CMA numbers often make the most sense (normally -- Oshawa should be part of Toronto).

Mississauga is a slice of the Toronto pie -- just as the City of Toronto is a slice.
 

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Briareos Hecatonchires
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Interesting thing about CAs...

Wood Buffalo is the municipality that includes Fort McMurray.

I'd say Wood Buffalo is much closer to about 70-75K, because Fort Mac just recorded over 60,000 people in its 2005 Census.

Red Deer has about 80,000 within city limits - over the 71,500 listed in the CA list.

While Grande Prairie is not on the list, it may well be the next to do so, because it's by now about 45,000 and will hit 50,000 within a couple of years and about 60,000 by 2010. It's the 2nd fastest growing city in Canada under 100K.

Sounds like they really underestimated some cities!
 

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rbt said:
Bullcrap. Just because some idiot drew a line in the sand with the assumption no city would grow doesn't mean you blindly follow their assumption. I suppose you will also claim that Toronto grew by nearly 500% in '98.

CMA numbers often make the most sense (normally -- Oshawa should be part of Toronto).

Mississauga is a slice of the Toronto pie -- just as the City of Toronto is a slice.
I'm just saying though, if someone from London or Paris or something looked up actual satistics for cities, they'd see Mississauga ahaed of Vancouver.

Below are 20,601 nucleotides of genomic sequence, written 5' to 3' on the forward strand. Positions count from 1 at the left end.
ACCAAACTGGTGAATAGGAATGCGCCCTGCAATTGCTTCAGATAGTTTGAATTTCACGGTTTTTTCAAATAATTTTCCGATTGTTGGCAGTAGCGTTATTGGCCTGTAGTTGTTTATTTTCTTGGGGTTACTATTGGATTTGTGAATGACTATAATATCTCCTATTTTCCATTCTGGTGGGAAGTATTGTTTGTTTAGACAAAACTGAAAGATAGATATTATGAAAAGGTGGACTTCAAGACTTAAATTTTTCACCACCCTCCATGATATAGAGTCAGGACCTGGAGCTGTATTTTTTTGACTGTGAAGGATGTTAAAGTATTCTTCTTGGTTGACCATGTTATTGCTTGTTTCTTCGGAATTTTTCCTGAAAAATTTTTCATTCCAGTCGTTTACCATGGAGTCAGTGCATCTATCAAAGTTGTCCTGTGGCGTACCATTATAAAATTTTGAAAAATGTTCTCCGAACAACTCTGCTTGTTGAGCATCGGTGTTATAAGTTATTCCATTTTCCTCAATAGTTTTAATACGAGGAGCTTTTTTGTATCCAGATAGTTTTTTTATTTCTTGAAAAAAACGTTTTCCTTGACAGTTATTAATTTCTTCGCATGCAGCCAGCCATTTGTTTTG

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I think everyone knows that these population figures are just estimates. Of course the proper statistics are from Stats Canada but of course they are only out every five years. To give a better understanding for those of you who are unsure about populations I will give you an example of Nanaimo.

Population is a interesting topic. Like many things there can be more than one answer for such a simple question!
Statistics Canada does a census every five years 2001 being the last census year that count was 73,000 people for the city of Nanaimo.
Now there are three differant counts for population for Nanaimo the city proper or city center. There is also the census agglomeration. In larger cities with 100,000 in there city proper it is called a census metropolitian area. These stats are based on communter patterns places such as Lantzville whose population has a direct impact on the city of Nanaimo but is not included in the actual city proper counts. In 2001 the agglomeration for Nanaimo was 85,664

Lastly there is the Nanaimo regional district which contains Nanaimo Parksville and Qualicum with a count of 127,000 people in 2001.

The info was from the FP( Financial Post) Markets Canadian Demographics 2005. I would check your local Library for this in the referance section it is very good with all sorts of details about each community.

This will give you an example of the info this is for Kitchener.
http://www.city.kitchener.on.ca/pdf/fast_facts.pdf

For those who enjoy statistics I recommend it!
This comes out each year about December or January I have found it as early as October one year so even though it says July 31st 2005 It comes out much earlier.